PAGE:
8. 0
    Quote from plumrn
    I believe some hospitals are using the nursing shortage to purposely NOT have enough staffing. All they have to say is, "We can't find anyone to hire! "They're just not there!" One other thing I hear alot (and this is not addressed to the nurse above who mentioned backstabbing, just an observation of mine), nurses are occasionally called back stabbing, quick to condemn, etc.. Some blame it on the majority of us being female. Some say it is something inherent to nurses, (never could figure that one). I think it is this very stressful, unhealthy, run til you drop- and it still is not enough, atmosphere that many of us work in. Frequently at my hospital, our days are hectic, stressful, no time to de-stress, no breaks, no time to even go to the bathroom, if we do slow down, someone could die, or at the least choke or develop a decubitus.At the end of the day instead of going home feeling proud, like we accomplished something, we go home feeling sorry for all we couldn't get done, or couldn't do as well as we would have, had we had the time. Could it be this incredible stress makes us a little less 'nice' to be around? Fatigue can also do that to a person. If we were given a smaller pt load. Felt we had time to do the best care we have been taught to give, and had time to actually help one another, I think we could develop the kind of reputation I see those in the business office have. They are so much more relaxed, and can afford to take a few minutes to chat, and ask how someone is doing, etc. Pts would benefit from a less hectic nurse, also. Sorry to hijack this thread. I just had one of my all-time bad weeks at work, and it is leaking out. (On top of that, I have a very bad cold, of which I choose to blame on the lack of rest, lack of proper food, and fluids, extreme stress, and fatigue I suffered at work last week. Just kidding.)

    You're not hijacking the thread, everything you said is totally on target and I agree with you WHOLEheartedly. Great post.
  9. 0
    hello all am glad you posted this thread...I agree with PlumRn and no you are not hijacking the thread. Have been out the nursing scene for almost 20 months was serving US Army overseas in another occupation...I come back and somethings just have not changed at all. Working as a agency nurse new to a facility. Had me laughing...simple manners like the staff nurses introducing themselves..taking 5 mins before the shift started to show me where basic things are..ie staff bathroom would have been nice. Its these "little'" things that really are big things. You may ask what does this have to do with the shortage? Simple it would keep us human towards each other and maybe just maybe...keep agency nurses wanting to come back to the same faclitiy and maybe just maybe.. help staff members ease a little of the many tensions they face in shift.....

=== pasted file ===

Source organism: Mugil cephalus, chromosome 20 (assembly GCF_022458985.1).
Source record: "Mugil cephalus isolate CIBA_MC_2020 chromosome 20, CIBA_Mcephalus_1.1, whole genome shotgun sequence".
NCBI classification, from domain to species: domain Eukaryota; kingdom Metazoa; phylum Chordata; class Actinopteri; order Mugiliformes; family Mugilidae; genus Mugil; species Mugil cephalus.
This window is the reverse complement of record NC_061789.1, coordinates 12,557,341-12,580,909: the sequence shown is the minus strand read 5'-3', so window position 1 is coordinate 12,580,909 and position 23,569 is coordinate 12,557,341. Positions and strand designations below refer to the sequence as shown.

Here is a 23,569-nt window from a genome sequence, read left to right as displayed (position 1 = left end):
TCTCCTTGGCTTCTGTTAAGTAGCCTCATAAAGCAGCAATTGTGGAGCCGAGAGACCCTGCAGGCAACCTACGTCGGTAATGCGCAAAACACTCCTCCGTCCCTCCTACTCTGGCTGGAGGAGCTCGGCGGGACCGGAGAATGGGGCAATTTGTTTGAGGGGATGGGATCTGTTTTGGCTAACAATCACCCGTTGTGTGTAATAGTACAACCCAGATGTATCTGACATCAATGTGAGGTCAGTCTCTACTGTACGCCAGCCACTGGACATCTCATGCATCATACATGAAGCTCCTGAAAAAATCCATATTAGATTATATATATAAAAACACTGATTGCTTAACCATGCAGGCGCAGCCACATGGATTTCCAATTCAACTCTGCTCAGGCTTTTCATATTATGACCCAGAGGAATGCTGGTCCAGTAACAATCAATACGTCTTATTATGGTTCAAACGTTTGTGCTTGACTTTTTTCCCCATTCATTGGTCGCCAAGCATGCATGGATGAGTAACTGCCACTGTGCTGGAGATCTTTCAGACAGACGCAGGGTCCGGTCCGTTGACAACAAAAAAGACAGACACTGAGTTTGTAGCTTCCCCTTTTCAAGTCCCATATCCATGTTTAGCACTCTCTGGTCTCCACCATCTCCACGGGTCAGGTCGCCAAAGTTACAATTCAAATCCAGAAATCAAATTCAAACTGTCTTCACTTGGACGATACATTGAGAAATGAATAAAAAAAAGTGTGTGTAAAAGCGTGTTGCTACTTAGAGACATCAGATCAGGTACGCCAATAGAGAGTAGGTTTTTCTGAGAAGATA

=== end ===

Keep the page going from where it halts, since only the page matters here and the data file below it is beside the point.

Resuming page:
Just my thoughts...

    .
  10. 0
    I do not think there are any more nurses now than before. What I have found, at least in Texas, is that more nursing duties such as drawing labs, monitoring telemetry, even starting IVs in some cases to non nurses. Some units are staffed w/ only 1-2 RN's w/ LVNs and CNA's giving meds and providing bedside care. This is not considered understaffed by admin, although I'll bet that the patients are not aware of the RN ratio.
    No Kidding!!! The attitude of Hospital Administrators, is seemingly either, 1 "There is no shortage of nurses." Even some nurses here on this BB feel that way. Or 2 "This will all go away soon, it always has." I am only speaking from what I see in my local area. I am aware that some HA's have finally gotten the message loud and clear. This thing about lawsuits, in my personal opinion, is directly caused by the number of people without any Health Insurance, the number last year was 40,000,000, this year analysts, expect that number to double. And that is a direct result of our Congressmen and Senators paying more attention to foreign interests than our own domestic needs. Did you see the post about Medicare possibly going Broke in the year 2019? Medicade has just done that What would you bet that medicare will go broke before 2019, I'd bet the rental Property :chuckle As to patients health and well being your message is all to true. [/QUOTE]